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Key to predictive analytics in population health: planning and flexibility

Curation and quality are essential, because if the data isn’t right it can wreak more harm than good, says HIMSS16 speaker.
By Greg Goth
09:45 AM
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While the development of accurate predictive analytics has the potential to head off debilitating and costly conditions among patients, one veteran of the burgeoning field says it’s important not to rush in without the proper planning.

"The first thing to understand is you need to have the right technical infrastructure components in place and it has to address what you are looking to do with it," said David M. Seo, MD, associate vice president of IT for clinical applications and chief medical informatics officer for the University of Miami Health System.

"But there is a lot people don't think about – like data curation and quality," he said. "Is the data you have good enough to even do predictive analytics? Because if it isn't, that prediction may actually harm you more than it helps. You may go off on a wrong tangent."

Seo and Chitra Raghu, senior program manager and innovations officer for Lockheed Martin Health and Life Sciences, presented will be presenting the U of M system's experience in preparing its predictive analytics platform in "Predictive Analytics Drives Population Health Management" at HIMSS16 on Tuesday.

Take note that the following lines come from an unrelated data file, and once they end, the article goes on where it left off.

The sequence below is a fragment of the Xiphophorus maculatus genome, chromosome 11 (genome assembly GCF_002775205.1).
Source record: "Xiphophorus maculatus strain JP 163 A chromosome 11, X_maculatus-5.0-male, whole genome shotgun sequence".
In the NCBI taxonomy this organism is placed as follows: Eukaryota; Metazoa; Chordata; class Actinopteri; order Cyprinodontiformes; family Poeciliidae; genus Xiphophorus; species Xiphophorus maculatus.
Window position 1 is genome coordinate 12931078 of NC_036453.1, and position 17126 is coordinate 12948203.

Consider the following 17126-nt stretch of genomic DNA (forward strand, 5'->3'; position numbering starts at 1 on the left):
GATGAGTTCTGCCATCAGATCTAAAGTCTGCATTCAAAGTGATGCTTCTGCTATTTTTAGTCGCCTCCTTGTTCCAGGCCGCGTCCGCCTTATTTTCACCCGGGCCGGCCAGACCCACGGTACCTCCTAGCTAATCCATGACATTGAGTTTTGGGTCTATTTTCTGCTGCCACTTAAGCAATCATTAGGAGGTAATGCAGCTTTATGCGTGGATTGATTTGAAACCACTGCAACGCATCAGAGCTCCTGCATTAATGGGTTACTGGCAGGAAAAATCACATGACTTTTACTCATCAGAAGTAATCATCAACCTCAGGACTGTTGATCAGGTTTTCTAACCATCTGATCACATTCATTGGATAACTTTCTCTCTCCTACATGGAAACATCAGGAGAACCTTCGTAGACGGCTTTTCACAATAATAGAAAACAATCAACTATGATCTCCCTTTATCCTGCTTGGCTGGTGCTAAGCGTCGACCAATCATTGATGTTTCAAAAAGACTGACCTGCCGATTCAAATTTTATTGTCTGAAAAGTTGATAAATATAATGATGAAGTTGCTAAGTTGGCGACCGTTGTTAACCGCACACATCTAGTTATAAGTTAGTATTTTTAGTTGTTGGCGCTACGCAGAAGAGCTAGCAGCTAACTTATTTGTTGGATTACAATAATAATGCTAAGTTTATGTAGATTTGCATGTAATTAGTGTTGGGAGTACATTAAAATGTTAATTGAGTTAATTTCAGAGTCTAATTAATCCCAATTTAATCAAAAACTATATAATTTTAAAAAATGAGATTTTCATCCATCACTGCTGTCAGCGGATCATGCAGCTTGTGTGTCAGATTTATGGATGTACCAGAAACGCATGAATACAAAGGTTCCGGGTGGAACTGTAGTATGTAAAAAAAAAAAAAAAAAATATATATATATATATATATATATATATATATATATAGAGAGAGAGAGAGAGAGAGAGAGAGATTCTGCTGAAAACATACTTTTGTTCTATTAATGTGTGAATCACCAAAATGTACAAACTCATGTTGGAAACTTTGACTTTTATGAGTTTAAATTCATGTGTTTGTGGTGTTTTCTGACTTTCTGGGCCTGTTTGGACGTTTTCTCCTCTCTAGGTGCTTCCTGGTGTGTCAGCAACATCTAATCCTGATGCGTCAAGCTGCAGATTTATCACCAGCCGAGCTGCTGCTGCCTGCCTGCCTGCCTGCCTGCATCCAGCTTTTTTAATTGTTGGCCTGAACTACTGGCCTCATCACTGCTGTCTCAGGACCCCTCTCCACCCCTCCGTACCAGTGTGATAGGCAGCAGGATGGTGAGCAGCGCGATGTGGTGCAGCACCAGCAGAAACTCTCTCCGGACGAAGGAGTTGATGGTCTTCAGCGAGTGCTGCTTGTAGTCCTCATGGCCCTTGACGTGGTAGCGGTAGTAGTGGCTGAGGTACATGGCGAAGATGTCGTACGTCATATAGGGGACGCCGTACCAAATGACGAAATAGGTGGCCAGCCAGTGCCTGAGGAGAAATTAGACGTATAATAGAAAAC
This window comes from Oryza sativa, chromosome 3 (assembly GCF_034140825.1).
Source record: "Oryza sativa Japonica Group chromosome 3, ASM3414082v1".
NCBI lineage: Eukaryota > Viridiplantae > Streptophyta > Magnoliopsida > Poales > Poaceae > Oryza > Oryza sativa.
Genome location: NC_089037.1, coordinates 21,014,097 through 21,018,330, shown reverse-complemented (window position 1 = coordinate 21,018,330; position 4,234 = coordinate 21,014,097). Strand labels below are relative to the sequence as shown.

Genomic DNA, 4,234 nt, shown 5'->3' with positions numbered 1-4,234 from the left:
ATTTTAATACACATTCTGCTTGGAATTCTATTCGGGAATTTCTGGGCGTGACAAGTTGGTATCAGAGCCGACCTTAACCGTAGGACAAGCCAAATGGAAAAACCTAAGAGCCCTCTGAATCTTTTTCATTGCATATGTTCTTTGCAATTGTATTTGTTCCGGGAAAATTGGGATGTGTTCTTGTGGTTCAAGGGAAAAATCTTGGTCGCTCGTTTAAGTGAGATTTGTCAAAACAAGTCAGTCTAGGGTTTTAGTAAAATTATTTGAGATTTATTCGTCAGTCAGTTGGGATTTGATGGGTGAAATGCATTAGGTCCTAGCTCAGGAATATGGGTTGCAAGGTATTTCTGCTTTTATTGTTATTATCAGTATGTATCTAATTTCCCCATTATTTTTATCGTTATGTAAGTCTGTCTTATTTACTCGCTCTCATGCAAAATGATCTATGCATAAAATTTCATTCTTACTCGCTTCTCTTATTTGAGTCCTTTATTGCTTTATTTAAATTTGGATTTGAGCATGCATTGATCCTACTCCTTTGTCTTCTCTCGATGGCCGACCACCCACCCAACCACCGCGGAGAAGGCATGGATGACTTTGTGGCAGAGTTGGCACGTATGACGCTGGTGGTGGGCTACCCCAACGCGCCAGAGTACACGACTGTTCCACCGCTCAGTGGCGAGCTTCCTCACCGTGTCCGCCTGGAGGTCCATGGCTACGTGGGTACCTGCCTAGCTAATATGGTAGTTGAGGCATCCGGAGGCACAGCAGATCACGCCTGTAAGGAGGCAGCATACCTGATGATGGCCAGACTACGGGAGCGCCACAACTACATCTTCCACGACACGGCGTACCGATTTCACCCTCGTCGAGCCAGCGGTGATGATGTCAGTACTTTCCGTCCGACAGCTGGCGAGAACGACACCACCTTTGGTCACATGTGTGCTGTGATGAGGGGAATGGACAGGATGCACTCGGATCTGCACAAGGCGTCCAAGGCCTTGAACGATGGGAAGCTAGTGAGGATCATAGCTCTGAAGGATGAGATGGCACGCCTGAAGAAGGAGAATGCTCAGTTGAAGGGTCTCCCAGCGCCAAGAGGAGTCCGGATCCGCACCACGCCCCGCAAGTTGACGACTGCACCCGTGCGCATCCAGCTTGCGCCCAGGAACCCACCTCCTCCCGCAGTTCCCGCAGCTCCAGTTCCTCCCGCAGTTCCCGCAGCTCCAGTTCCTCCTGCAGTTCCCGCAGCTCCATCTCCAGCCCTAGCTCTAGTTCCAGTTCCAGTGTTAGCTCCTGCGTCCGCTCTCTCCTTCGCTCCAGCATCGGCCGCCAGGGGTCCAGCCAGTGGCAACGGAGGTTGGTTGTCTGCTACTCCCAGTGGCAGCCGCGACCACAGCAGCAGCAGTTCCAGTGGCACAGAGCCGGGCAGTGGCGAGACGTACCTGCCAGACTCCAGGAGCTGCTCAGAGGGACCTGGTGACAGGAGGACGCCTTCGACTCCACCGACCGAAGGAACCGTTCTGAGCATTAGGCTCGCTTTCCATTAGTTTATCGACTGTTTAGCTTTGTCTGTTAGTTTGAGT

Beyond the quality of the data itself, Seo said other factors, including the presence or absence of skilled data scientists; a thorough understanding of how to localize predictive models from other health systems; and how to best integrate existing investments in electronic health records with analytics technology, must be carefully considered before pulling the trigger on new platforms.

"There are so many technologies," said Raghu. "You have to find what is the right one that will help hospitals achieve what they are trying to achieve, at the lowest cost."

Seo added even health networks with a dozen or more hospitals are not likely to already have the necessary skill sets in-house. And even a platform that offers great analytics capabilities, for instance, may not be popular with either clinicians or financial executives if the caregivers need to toggle back and forth between an EHR and an analytics platform.

"If I'm looking at a patient in front of me right now, I don't have time to go somewhere else, and when I've gone somewhere else I've already lost the advantage of this massive investment in my EHR,” Seo said. “So it has to be part of your system's ecosystem."

The session "Predictive Analytics Drives Population Health Management" is slated for March 1 from 2:30-3:30 p.m. in, Palazzo I at the Sands Expo Convention Center.